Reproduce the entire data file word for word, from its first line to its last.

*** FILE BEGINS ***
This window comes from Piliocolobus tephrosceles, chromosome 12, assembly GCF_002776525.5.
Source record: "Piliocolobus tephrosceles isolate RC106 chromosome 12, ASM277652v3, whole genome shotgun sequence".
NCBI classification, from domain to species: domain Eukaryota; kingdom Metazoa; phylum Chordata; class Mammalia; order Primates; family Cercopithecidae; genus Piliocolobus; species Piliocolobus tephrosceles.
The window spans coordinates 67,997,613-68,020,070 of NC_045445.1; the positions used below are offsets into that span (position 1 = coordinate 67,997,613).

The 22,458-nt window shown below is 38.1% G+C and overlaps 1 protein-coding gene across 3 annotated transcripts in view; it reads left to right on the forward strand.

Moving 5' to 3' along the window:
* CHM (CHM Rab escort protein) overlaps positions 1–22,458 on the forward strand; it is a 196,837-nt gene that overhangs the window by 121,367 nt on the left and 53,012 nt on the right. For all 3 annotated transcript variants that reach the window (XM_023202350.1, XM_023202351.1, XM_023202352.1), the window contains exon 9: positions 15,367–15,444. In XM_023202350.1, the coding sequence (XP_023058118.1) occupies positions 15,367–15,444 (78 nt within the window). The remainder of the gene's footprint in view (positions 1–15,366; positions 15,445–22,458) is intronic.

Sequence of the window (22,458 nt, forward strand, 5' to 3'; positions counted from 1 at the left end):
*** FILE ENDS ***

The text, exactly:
This window comes from Piliocolobus tephrosceles, chromosome 12, assembly GCF_002776525.5.
Source record: "Piliocolobus tephrosceles isolate RC106 chromosome 12, ASM277652v3, whole genome shotgun sequence".
NCBI classification, from domain to species: domain Eukaryota; kingdom Metazoa; phylum Chordata; class Mammalia; order Primates; family Cercopithecidae; genus Piliocolobus; species Piliocolobus tephrosceles.
The window spans coordinates 67,997,613-68,020,070 of NC_045445.1; the positions used below are offsets into that span (position 1 = coordinate 67,997,613).

The 22,458-nt window shown below is 38.1% G+C and overlaps 1 protein-coding gene across 3 annotated transcripts in view; it reads left to right on the forward strand.

Moving 5' to 3' along the window:
* CHM (CHM Rab escort protein) overlaps positions 1–22,458 on the forward strand; it is a 196,837-nt gene that overhangs the window by 121,367 nt on the left and 53,012 nt on the right. For all 3 annotated transcript variants that reach the window (XM_023202350.1, XM_023202351.1, XM_023202352.1), the window contains exon 9: positions 15,367–15,444. In XM_023202350.1, the coding sequence (XP_023058118.1) occupies positions 15,367–15,444 (78 nt within the window). The remainder of the gene's footprint in view (positions 1–15,366; positions 15,445–22,458) is intronic.

Sequence of the window (22,458 nt, forward strand, 5' to 3'; positions counted from 1 at the left end):